10 December 2023

HomeLatest NewsA 5,200-year-old cemetery found in India

A 5,200-year-old cemetery found in India

5200 year old cemetery in india

A 5,200-year-old cemetery found in India

Gujarat: (Suno News) Scientists have discovered a cemetery in India that is one of the world’s oldest urban civilizations. Research from the findings in this cemetery reveals insights into how ancient people in India lived and died.

Located in the village of Kutch in Gujarat, this excavation site spans approximately 40 acres and has involved more than 150 scientists from India and abroad. It is believed that there are around 500 cemeteries in this region, with over 200 of them excavated so far. These cemeteries are associated with the Indus Valley Civilization.

The ancient civilization that thrived here 5,300 years ago primarily consisted of farmers and traders. The people of this region lived in well-planned cities made of fired bricks. The origin of this civilization is in the northwestern part of India, with some parts extending into Pakistan.

The excavation in the village of Khirsara in Gujarat, where the findings have been made, could be the oldest and largest cemetery of the Harappan civilization, which scientists believe was in use for about 500 years from 3200 BC to 2600 BC, making this cemetery about 5,200 years old.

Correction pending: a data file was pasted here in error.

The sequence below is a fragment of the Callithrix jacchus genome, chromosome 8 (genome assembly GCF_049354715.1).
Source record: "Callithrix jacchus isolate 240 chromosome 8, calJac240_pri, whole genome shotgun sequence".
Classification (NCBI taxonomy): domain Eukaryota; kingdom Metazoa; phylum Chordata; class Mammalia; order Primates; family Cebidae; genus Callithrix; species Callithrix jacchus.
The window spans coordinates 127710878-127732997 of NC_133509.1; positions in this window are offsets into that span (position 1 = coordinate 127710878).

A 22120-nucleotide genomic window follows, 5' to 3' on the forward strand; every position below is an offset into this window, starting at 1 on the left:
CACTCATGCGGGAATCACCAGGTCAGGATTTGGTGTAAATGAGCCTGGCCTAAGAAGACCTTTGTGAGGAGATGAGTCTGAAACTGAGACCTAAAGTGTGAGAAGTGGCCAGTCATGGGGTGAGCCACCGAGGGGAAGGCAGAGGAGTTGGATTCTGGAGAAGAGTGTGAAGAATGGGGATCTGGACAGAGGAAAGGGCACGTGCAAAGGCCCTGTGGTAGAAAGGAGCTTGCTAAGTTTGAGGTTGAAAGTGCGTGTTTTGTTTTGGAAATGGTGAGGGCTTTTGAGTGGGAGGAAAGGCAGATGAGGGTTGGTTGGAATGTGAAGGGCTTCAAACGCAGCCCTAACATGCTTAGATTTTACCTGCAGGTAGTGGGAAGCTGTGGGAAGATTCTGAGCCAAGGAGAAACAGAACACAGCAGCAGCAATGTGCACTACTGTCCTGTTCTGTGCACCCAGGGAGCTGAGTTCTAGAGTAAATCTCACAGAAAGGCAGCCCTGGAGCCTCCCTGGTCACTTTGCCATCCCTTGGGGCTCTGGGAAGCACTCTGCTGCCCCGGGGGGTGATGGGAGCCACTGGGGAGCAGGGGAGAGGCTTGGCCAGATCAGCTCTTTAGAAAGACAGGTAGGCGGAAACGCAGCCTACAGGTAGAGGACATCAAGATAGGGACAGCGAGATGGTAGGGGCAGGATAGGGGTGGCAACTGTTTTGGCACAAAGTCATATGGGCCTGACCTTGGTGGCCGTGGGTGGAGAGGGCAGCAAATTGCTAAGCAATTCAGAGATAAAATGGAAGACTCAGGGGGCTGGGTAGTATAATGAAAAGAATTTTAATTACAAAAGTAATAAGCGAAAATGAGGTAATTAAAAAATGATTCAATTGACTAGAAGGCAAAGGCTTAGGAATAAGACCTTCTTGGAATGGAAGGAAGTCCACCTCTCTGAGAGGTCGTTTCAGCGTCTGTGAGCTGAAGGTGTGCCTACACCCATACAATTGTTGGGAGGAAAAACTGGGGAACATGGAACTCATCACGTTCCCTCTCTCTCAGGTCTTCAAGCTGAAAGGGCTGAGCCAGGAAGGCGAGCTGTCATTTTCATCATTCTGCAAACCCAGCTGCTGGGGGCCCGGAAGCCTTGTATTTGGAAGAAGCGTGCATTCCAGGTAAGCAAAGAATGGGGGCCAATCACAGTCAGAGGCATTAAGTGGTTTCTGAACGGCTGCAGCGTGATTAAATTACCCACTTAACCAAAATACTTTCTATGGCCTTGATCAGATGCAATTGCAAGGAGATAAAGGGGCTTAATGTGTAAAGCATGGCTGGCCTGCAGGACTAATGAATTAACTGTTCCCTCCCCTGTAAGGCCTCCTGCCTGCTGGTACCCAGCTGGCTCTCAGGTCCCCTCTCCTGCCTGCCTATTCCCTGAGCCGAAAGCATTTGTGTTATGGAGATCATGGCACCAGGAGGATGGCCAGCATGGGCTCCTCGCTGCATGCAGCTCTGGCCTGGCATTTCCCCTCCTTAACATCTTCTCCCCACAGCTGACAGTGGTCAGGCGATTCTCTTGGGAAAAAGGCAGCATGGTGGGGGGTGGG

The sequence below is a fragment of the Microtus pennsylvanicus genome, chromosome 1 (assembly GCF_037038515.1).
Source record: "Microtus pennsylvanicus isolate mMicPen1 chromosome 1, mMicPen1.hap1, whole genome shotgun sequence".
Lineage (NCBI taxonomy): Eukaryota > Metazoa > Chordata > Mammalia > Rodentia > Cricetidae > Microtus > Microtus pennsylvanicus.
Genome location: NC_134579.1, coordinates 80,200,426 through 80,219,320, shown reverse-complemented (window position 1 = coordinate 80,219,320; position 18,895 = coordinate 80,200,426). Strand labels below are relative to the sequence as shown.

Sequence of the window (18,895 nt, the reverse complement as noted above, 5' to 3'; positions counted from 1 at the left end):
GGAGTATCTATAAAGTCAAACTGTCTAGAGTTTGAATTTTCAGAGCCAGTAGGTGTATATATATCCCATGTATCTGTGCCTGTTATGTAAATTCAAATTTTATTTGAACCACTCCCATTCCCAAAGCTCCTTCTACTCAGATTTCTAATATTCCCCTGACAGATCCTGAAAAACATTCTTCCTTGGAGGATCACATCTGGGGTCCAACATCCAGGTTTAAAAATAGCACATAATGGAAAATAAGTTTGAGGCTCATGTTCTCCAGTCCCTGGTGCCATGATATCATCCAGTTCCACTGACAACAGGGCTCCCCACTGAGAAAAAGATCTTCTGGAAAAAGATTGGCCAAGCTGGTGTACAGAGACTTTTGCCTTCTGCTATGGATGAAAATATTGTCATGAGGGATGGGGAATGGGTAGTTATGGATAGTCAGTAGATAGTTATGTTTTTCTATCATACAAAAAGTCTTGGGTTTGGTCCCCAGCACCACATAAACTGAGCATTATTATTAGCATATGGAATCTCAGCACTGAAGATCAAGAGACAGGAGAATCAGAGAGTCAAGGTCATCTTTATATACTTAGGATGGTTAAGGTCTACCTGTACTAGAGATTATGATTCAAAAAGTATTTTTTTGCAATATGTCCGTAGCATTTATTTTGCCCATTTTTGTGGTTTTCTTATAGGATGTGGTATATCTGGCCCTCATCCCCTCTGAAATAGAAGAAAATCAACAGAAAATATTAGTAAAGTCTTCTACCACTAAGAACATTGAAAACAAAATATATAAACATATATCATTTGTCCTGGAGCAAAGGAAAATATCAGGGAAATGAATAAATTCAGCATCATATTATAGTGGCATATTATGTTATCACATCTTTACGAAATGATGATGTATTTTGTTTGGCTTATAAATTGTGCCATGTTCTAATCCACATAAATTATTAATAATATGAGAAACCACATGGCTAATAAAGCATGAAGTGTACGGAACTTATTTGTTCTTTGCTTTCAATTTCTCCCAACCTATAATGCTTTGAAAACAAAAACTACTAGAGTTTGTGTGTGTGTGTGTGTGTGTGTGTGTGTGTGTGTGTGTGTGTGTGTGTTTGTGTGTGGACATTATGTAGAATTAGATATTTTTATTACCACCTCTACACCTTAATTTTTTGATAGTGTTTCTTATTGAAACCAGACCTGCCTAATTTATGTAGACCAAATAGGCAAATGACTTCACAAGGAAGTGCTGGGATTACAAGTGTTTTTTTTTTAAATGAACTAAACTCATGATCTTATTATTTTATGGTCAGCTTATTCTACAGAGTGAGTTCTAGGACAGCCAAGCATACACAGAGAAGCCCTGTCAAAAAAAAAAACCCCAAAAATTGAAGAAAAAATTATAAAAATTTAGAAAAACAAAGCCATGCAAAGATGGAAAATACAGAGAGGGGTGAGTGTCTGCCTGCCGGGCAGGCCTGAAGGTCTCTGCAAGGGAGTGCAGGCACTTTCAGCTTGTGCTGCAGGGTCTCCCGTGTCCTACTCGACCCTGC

So far, the excavations have revealed a complete human skeleton, intact without any fractures or damage. Researchers also found a well-preserved human skull, complete with cranial bones and teeth. They have also discovered various artifacts that were used during burial ceremonies, including Lapis Lazuli beads, considered precious stones.

These cemeteries also exhibit various shapes, with some graves being oval while others are rectangular. Some of these graves are smaller and are believed to have been used for burying children. Most of the skeletons have deteriorated due to the alkaline soil.

Prior to this discovery, significant findings had already been made from previous excavations in the Punjab region of Pakistan, shedding light on the burial practices and traditions of the people in the Indus Valley. Most bodies were wrapped in cloth and placed in rectangular coffins made of wood. Before placing the coffin in the grave, it was often kept in a mud-brick chamber. Some individuals were buried with personal ornaments like bangles, beads, and amulets.

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